Not pink slime, but pink and slimy.
Not pink slime, but pink and slimy.
Flickr user aMichiganMom

Pink Slime: Which Markets Sell It and What it Actually Tastes Like

There's been a whole lot of hubbub over pink slime, the ammonium hydroxide-treated beef cuts you've likely been eating forever but are just now realizing it thanks to Jamie Oliver and media outlets that really like the term "pink slime." It's debatable whether the stuff is actually bad for you. On one hand, the ammonium hydroxide allows meat-eaters to consume the cow parts most susceptible to contamination (read: parts that are close to poop--yum!). On the other hand, ingredients with more than six syllables can't possibly be natural, right? Also, it's pink and it's gelatin-like. Ew. 

Because of the newfound public interest in the issue, The Daily has compiled a list of supermarkets that sell "lean finely textured beef" (aka pink slime) and supermarkets that don't. Avoiding the slime may not keep you any safer (remember, all red meat is terrible for you, anyway), but the information is good to know. 

No pink slime:

Whole Foods
Price Chopper

No pink slime in store-ground meat, but sells pre-packaged ground beef from other suppliers that may contain the product: 

Food Lion
Fred Meyer

Sells store-ground meat with pink slime:

Stop & Shop
Zaycon Foods 

AP also did some investigative reporting to find out what we really want to know: Sure, pink slime sounds gross, but how does it taste? Food critic J.M. Hirsch grilled up two patties--one with pink-slime and the other without--to a medium rare and seasoned them lightly with salt and pepper. Here's the verdict:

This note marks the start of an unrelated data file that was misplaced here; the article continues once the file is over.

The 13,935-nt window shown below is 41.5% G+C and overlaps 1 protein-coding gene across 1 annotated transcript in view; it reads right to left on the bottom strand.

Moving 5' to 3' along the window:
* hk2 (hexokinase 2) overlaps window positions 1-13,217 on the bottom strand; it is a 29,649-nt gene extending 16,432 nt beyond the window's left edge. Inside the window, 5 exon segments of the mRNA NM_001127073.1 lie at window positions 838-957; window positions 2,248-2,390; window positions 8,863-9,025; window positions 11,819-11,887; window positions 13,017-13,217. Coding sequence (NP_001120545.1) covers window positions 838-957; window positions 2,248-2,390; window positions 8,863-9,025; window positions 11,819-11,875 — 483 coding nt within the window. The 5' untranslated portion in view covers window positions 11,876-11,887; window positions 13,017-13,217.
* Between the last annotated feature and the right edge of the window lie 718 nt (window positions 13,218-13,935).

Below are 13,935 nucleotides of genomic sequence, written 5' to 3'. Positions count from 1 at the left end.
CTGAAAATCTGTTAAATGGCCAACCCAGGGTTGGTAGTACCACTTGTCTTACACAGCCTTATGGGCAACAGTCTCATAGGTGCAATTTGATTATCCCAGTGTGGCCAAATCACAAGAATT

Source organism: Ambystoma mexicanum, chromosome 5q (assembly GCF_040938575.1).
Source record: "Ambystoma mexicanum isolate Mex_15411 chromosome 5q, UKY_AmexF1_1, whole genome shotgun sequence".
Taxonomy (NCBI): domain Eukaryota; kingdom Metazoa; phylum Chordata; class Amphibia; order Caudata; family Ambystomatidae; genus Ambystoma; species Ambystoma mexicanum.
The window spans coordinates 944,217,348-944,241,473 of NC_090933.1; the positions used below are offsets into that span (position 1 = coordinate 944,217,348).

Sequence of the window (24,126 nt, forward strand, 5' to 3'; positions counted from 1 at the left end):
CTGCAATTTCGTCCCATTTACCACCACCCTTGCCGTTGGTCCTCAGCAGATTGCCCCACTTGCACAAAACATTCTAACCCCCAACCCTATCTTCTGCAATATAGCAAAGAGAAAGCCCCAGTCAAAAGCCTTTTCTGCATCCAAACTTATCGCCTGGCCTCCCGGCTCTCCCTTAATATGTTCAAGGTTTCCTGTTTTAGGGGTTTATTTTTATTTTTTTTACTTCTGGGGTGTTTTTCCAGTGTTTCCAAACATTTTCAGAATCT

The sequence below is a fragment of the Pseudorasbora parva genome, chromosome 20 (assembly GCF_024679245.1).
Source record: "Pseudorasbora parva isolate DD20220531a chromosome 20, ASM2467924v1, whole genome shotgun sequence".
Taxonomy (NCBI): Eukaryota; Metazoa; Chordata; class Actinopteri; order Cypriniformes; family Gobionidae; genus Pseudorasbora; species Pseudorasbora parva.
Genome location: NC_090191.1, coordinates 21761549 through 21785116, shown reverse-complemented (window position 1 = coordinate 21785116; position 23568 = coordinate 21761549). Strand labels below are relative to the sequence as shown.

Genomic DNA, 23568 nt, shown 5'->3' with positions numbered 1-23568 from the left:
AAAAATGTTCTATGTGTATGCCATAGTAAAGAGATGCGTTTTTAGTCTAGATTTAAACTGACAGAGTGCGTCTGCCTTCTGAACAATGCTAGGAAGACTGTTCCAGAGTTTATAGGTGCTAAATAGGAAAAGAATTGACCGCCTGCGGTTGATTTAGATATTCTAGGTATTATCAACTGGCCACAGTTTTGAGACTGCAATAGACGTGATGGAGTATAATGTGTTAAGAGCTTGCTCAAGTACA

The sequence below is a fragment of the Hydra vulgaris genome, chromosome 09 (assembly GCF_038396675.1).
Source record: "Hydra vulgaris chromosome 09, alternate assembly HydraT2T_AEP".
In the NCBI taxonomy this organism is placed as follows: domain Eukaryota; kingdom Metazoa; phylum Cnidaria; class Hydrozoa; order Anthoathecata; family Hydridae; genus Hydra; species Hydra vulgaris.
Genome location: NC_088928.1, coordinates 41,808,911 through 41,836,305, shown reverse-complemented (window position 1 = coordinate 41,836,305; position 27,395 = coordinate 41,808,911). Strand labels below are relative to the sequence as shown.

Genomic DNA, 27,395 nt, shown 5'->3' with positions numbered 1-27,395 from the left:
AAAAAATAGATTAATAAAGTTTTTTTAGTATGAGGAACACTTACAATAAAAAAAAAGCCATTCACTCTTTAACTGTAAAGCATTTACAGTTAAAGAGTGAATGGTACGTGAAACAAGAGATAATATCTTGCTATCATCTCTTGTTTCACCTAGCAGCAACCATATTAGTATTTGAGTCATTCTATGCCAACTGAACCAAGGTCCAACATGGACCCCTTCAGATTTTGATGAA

First, the unadulterated burger. The aroma was luscious. The meat was juicy, tender and nicely seared. Where I'd cut, juices slowly dribbled out onto the plate, collecting in a pool. The taste was savory and meaty, with big beefy flavor. The chew had just the right texture, substantial but giving. Basically, everything you would want in a burger.

The pink slime burger also was perfectly seared and drew me in with an equally alluring aroma. But no juices collected on the plate. Or dribbled out. Or were apparent in the meat in really any way. The taste was - OK. I took another taste of the first burger, then back to the pink slime burger.

It was not bad. But nor was it good. It was flat. I added more salt. No. It was simply one-dimensional.

And then there was the texture. Unpleasantly chewy bits of what I can only describe as gristle, though they were not visible, seemed to stud the meat of the pink slime burger. The result was a mealy chew that, while not overtly unpleasant, didn't leave me wanting another bite.

Of course, I did take another bite. In the interest of good journalism, I ate both burgers entirely. And then I felt sick. I'm confident that has nothing to do with slime of any sort.   

Follow Stick a Fork In It on Twitter @ocweeklyfood or on Facebook! And don't forget to download our free Best Of App here!


All-access pass to the top stories, events and offers around town.

  • Top Stories


All-access pass to top stories, events and offers around town.

Sign Up >

No Thanks!

Remind Me Later >